EU Intellectual Property Office declares invalid Banksy’s EU trade mark representing his Flower Thrower artwork

Should we conclude that trade marks are for losers?


Flower Thrower Banksy

In an article first published on World Trademark Review, Simon Clark and Lucie Fortune review the EU IPO decision that Banksy’s trade mark registration for his iconic Flower Thrower artwork was filed in bad faith.

The EU IPO decision arose after Full Colour Black (a publisher of greeting cards featuring street art) sought a declaration of invalidity in respect of Banksy’s EU trade mark representing his Flower Thrower artwork. Unfortunately for Banksy, his representatives Pest Control wrote on its website statements such as: “Banksy does not produce greeting cards or print photo-canvases”, and “Banksy doesn’t do merchandise. So weirdly, if something looks like a ‘Banksy product’ it almost certainly isn’t.”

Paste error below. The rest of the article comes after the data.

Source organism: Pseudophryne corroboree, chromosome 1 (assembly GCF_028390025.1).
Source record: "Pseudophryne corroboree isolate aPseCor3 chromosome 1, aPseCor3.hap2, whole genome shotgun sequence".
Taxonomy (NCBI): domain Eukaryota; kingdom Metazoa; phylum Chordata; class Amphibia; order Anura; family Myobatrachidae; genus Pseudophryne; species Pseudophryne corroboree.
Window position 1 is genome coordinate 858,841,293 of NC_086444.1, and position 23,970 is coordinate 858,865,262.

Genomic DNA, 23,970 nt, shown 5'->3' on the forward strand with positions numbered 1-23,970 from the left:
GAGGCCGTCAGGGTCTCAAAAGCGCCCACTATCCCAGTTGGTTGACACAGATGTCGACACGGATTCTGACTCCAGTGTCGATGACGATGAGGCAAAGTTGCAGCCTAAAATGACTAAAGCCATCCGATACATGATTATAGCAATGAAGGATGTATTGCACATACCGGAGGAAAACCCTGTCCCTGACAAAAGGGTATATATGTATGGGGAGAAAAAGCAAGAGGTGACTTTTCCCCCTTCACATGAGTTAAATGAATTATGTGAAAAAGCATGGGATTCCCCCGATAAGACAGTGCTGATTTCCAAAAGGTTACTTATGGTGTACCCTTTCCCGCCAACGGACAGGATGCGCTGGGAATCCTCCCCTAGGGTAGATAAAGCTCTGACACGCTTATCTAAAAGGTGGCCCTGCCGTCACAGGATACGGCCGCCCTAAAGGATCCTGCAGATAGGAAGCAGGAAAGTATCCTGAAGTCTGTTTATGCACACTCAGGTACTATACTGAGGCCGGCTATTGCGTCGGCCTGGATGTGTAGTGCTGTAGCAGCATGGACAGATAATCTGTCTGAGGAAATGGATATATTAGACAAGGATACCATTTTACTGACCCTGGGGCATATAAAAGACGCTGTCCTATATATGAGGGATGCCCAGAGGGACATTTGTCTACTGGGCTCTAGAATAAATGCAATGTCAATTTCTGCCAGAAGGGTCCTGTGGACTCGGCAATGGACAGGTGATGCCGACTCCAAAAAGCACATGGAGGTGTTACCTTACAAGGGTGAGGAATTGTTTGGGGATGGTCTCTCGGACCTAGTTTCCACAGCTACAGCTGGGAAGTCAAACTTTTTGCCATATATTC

It was clear that the artist had never made use of the Flower Thrower mark in any commercial sense. Although Banksy did open a pop-up shop after the invalidity action was started, he publicly stated that the reason for opening this pop-up shop was “because of a trade mark dispute”. The EU IPO was not impressed, finding that this was clearly an attempt by Banksy to circumvent trade mark law, rather than genuine trade mark use. Therefore the mark was applied for in bad faith and was invalid.

Banksy has other figurative marks still registered – so watch this space!

You can read the full article here or contact our Brands team to discuss any queries on copyright, trade marks and design rights.

Lucie Fortune


Simon Clark


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